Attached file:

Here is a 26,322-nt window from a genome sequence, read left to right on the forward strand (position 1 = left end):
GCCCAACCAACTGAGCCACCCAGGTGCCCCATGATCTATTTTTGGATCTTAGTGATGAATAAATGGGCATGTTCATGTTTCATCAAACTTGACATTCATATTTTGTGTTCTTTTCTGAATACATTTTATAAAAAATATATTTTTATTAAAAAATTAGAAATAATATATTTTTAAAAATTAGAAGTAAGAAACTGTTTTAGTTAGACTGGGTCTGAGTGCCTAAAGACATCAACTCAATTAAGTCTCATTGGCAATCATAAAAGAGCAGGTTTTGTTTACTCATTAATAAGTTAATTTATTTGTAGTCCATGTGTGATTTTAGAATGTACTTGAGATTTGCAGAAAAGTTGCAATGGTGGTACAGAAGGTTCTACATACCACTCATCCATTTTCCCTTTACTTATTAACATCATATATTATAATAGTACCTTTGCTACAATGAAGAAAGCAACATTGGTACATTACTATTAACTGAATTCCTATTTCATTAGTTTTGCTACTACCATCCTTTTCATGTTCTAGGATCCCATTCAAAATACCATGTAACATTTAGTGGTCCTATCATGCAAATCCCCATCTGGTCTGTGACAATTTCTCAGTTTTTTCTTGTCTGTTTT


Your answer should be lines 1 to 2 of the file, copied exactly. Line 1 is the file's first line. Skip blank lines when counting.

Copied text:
Here is a 26,322-nt window from a genome sequence, read left to right on the forward strand (position 1 = left end):
GCCCAACCAACTGAGCCACCCAGGTGCCCCATGATCTATTTTTGGATCTTAGTGATGAATAAATGGGCATGTTCATGTTTCATCAAACTTGACATTCATATTTTGTGTTCTTTTCTGAATACATTTTATAAAAAATATATTTTTATTAAAAAATTAGAAATAATATATTTTTAAAAATTAGAAGTAAGAAACTGTTTTAGTTAGACTGGGTCTGAGTGCCTAAAGACATCAACTCAATTAAGTCTCATTGGCAATCATAAAAGAGCAGGTTTTGTTTACTCATTAATAAGTTAATTTATTTGTAGTCCATGTGTGATTTTAGAATGTACTTGAGATTTGCAGAAAAGTTGCAATGGTGGTACAGAAGGTTCTACATACCACTCATCCATTTTCCCTTTACTTATTAACATCATATATTATAATAGTACCTTTGCTACAATGAAGAAAGCAACATTGGTACATTACTATTAACTGAATTCCTATTTCATTAGTTTTGCTACTACCATCCTTTTCATGTTCTAGGATCCCATTCAAAATACCATGTAACATTTAGTGGTCCTATCATGCAAATCCCCATCTGGTCTGTGACAATTTCTCAGTTTTTTCTTGTCTGTTTT